Students taking a break from studying and monks taking a break from meditating. Are schools being shut down? No, they’re opening new ones. Hell, it’s a change. Let’s take a day off.
This is a brief response to Morquendi’s post on private education. For the record, he’s not a dumbass. I’m also selectively quoting a blog, which isn’t legally specific language. I do think some of the general arguments can take some criticism. Here’s a relevant excerpt:
“The World Bank suggested that private educational institutions be granted degree awarding status. There are many private colleges in Sri Lanka at the moment which offer American, British and Australian degrees but none of these are recognized by the University Grants Commission which is the highest authority on all matters pertaining to Universities in Sri Lanka.
What should’ve been suggested was that the State University network be developed and expanded to accommodate more students and offer a better variety of subjects. But the WB’s solution was for the Government (or other private educational institutions) to set up universities where you get in because you can pay, not because you have done well in your 12th standard exams.”
In short, the World Bank is telling us to grow up and move out of the house, while the protestors are clutching furiously to the government’s tit. I think the main protestor attitude is captured in this line – “What should’ve been suggested was that the State University network be developed and expanded to accommodate more students and offer a better variety of subjects.” OK. Good idea. I’d also like to build an elevator to space like Arthur C. Clarke said. How do we do it? Who is going to pay the teachers? Who will build the classrooms? What Morquendi is proposing is a magical system of handouts, where money flows into the Universities like manna from the heaven.
In more detail, this is Morquendi’s Take:
Upgrade existing universities. Increase the amount of English classes that the students have to take. Get English speaking students involved in teaching the language to their peers.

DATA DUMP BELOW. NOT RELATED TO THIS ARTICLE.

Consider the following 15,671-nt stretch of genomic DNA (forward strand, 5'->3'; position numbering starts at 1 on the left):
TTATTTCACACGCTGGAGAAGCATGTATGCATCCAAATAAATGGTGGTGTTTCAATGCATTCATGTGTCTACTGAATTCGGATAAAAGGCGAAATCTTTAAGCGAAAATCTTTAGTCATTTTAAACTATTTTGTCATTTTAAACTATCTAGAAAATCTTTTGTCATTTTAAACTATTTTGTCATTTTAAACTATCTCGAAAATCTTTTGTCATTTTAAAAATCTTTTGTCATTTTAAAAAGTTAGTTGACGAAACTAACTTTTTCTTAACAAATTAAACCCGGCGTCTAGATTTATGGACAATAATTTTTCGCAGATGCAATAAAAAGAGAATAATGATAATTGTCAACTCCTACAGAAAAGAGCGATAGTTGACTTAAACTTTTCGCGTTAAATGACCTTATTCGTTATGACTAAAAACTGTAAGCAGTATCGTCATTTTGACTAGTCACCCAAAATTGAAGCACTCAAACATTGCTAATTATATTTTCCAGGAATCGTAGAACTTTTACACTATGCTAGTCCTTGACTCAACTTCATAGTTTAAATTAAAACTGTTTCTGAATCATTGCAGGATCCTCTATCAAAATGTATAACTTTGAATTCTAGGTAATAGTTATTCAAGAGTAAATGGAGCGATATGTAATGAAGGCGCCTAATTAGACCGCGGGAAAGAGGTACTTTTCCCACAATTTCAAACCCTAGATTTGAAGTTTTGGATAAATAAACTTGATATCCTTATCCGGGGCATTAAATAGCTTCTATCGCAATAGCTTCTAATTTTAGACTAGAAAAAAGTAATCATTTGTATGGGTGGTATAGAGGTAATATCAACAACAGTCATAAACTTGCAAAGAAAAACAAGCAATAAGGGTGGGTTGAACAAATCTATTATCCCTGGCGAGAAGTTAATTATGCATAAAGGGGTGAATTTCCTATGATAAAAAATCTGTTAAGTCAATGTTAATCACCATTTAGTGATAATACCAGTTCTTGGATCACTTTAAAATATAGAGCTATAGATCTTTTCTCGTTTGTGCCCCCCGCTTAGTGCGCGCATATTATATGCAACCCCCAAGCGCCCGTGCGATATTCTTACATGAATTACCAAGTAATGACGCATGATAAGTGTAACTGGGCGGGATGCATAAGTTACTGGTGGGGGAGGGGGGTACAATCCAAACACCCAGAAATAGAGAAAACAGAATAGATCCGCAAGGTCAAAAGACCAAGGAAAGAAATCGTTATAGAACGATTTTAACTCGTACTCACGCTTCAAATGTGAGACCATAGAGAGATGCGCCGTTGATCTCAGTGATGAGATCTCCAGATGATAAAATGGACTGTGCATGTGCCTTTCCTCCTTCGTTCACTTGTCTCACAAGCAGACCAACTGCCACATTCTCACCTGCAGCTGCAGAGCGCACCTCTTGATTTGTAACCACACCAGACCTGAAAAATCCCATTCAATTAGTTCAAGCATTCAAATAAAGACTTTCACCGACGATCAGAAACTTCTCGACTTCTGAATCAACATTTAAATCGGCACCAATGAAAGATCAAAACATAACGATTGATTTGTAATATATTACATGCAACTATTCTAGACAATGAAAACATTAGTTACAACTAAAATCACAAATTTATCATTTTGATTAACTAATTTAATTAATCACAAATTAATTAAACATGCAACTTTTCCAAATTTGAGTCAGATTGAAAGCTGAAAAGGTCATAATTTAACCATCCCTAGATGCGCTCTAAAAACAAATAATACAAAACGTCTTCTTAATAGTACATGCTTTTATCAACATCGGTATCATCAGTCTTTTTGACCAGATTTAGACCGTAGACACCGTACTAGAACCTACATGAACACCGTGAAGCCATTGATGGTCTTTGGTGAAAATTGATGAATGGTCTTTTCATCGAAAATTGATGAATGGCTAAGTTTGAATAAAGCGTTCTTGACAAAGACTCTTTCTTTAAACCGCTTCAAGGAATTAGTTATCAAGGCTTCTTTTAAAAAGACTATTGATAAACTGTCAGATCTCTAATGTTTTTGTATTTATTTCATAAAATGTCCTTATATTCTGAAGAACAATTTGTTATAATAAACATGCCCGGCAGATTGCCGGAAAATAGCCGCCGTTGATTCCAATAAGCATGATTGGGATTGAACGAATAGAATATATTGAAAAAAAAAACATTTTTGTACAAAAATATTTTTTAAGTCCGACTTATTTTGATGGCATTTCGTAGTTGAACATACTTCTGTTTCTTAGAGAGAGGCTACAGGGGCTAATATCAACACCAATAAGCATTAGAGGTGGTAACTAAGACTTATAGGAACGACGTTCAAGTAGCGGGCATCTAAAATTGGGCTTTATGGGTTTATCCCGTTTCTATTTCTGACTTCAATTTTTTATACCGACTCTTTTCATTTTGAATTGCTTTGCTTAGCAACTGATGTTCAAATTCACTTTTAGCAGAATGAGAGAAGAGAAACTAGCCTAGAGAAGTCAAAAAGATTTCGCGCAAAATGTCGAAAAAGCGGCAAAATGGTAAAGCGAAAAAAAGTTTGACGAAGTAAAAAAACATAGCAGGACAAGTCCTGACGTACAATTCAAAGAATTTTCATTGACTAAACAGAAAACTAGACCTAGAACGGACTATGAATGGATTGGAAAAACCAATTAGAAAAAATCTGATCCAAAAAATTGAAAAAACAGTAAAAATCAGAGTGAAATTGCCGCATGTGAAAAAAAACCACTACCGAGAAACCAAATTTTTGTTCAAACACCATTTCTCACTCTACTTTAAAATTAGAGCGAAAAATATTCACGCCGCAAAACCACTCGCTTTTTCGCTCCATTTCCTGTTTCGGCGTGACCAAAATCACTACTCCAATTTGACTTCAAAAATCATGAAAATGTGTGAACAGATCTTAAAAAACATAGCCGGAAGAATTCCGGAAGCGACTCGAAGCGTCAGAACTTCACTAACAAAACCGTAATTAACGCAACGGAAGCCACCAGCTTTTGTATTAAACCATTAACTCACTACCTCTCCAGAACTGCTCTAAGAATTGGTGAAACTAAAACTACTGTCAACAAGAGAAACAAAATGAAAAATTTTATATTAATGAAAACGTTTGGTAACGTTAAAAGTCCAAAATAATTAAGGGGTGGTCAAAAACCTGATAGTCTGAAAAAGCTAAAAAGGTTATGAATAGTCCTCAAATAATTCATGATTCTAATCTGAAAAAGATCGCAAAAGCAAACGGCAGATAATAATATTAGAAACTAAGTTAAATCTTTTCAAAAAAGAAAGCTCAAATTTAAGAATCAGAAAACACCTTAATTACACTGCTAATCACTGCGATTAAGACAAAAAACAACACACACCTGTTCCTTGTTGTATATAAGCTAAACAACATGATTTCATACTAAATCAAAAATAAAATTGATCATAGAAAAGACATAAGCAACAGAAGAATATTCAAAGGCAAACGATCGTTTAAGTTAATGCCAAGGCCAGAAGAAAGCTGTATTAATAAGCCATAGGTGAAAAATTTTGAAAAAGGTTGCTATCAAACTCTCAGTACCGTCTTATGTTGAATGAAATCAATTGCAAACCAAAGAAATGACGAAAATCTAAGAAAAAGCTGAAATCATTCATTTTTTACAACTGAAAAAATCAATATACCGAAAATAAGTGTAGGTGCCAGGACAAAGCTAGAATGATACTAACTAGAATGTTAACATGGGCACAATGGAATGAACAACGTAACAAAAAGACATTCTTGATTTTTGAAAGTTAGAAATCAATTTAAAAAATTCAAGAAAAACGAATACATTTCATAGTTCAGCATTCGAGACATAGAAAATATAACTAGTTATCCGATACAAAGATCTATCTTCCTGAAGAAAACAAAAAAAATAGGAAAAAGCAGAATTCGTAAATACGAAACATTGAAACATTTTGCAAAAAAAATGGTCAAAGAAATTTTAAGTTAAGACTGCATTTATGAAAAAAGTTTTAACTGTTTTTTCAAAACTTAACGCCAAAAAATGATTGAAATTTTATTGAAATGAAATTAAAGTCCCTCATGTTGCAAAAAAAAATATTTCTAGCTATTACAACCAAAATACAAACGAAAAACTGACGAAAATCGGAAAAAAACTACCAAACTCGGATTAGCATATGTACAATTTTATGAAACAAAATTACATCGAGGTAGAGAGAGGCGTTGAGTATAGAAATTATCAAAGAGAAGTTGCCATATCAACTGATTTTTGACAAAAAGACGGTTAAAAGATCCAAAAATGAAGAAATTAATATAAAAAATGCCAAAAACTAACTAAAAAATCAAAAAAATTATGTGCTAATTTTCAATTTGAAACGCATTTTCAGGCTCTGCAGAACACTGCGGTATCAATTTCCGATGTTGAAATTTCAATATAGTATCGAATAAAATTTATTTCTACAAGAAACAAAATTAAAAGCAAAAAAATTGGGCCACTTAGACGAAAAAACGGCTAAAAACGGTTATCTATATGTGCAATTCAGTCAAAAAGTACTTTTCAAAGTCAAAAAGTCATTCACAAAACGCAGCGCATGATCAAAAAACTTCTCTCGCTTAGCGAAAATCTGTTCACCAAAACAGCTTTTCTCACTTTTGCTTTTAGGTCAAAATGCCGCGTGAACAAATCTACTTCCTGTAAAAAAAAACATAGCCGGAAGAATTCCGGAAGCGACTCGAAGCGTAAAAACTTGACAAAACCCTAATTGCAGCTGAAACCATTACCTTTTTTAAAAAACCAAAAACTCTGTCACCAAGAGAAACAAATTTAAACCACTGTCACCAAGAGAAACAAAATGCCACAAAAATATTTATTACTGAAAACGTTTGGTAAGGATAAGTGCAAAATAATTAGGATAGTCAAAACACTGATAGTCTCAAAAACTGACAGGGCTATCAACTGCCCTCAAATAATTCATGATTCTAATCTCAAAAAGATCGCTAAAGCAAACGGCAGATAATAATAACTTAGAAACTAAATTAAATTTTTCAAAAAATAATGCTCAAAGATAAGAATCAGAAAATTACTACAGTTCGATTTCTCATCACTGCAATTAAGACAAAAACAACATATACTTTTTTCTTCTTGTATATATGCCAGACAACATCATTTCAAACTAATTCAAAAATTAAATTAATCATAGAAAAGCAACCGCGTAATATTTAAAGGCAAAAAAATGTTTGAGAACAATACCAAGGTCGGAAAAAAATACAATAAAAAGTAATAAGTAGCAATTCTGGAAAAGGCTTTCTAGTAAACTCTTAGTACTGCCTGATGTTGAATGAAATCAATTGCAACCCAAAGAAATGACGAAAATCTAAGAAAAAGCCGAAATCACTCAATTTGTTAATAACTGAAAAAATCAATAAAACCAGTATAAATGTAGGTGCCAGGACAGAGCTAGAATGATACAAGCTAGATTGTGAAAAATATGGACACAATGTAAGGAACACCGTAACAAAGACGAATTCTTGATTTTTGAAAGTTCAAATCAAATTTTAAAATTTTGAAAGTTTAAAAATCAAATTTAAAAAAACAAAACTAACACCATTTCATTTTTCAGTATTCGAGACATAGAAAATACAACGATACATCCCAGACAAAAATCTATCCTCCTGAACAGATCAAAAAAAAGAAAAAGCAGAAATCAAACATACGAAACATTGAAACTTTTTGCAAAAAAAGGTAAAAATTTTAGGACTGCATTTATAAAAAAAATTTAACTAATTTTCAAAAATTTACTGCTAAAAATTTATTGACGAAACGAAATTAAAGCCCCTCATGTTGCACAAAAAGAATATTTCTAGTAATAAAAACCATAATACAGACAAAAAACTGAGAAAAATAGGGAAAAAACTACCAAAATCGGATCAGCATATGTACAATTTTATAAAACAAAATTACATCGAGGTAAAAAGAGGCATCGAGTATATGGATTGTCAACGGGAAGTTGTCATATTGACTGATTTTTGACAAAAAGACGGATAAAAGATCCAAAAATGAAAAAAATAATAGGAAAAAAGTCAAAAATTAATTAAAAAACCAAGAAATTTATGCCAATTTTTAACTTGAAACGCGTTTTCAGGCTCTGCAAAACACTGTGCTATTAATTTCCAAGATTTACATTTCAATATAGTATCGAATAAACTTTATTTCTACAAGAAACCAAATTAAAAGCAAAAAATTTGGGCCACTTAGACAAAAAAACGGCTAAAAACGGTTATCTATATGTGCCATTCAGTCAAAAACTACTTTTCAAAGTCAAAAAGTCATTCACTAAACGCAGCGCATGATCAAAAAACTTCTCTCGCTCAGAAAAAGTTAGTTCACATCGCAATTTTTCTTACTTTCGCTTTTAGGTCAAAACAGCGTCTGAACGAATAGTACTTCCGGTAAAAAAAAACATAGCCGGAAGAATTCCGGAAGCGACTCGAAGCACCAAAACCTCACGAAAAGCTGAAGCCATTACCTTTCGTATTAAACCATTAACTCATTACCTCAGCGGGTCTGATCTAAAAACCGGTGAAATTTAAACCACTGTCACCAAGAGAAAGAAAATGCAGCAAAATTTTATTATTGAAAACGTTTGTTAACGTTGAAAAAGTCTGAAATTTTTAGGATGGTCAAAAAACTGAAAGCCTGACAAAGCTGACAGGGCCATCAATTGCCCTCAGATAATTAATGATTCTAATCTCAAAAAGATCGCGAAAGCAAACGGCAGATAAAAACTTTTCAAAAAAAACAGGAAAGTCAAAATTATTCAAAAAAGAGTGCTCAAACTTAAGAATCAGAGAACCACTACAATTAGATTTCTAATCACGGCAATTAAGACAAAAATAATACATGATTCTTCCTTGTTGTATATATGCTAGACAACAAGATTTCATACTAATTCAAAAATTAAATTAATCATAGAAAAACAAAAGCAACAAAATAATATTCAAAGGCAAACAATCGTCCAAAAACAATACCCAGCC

Open a dozen new universities in the provinces. Have more seats so more people can go to university. Especially the youth from the provinces.
Protect the Free Education system. At any cost.
Education is not a commodity. It is a right.
That’s a nice slogan, but it’s just hot air. How are you going to pay for 12 new universities? Professors salaries? More seats? Shouting ‘Education is a Right’ is easy, but actually educating people is hard and it takes – god forbid – money. Now, there are about 77,000 students that don’t get into Uni. Oh, and the 14,000 that do often pay for tuition classes as well. Private Universities would take some of the pressure off Public Universities and actually result in more places for students, expanding opportunities for everyone. What other disasters would Private Universities wreck upon Sri Lanka? Let’s see…
[Private Universities] will primarily teach IT and Management. There will be little space for people who want to learn the arts and humanities. We will be turned into a country of small scale entrepreneurs and nerds. (Yes yes I know all this talk is about private ‘Medical Colleges’ being set up but don’t take it seriously. It’s all about IT and Management)…
Everyone out of the private universities will speak English and the people who pass out of the State run universities with an honors degree in Management but with only basic English skills will have to go back to the farm.
So, his final argument seems to be that we should ban private universities because they would work. They could actually produce English speaking, capable graduates. Truly, it would be an absolute disaster if entrepreneurs and nerds started creating new businesses and jobs all over the place. Take to the streets!
The general protestor line of argument, put into comprehensible form by Morquendi, short-changes the country. To summarize, Private Universities would threaten the admittedly mediocre Public Universities. We should ban the Private Universities and build more Public Universities. In short, the creative solution they offer is Universities in the Air. They don’t exist, but at least they’re free. There is no plan or method to fund these imaginary schools, it’s just rhetoric to beat a good but compromised solution over the head. Protestors seem to assume that the government is some magical nanny with Universities falling out its ass. It’s not. I don’t believe in the government and I don’t believe in the tooth fairy. I believe in people, hard work, and choice. I don’t believe in magic.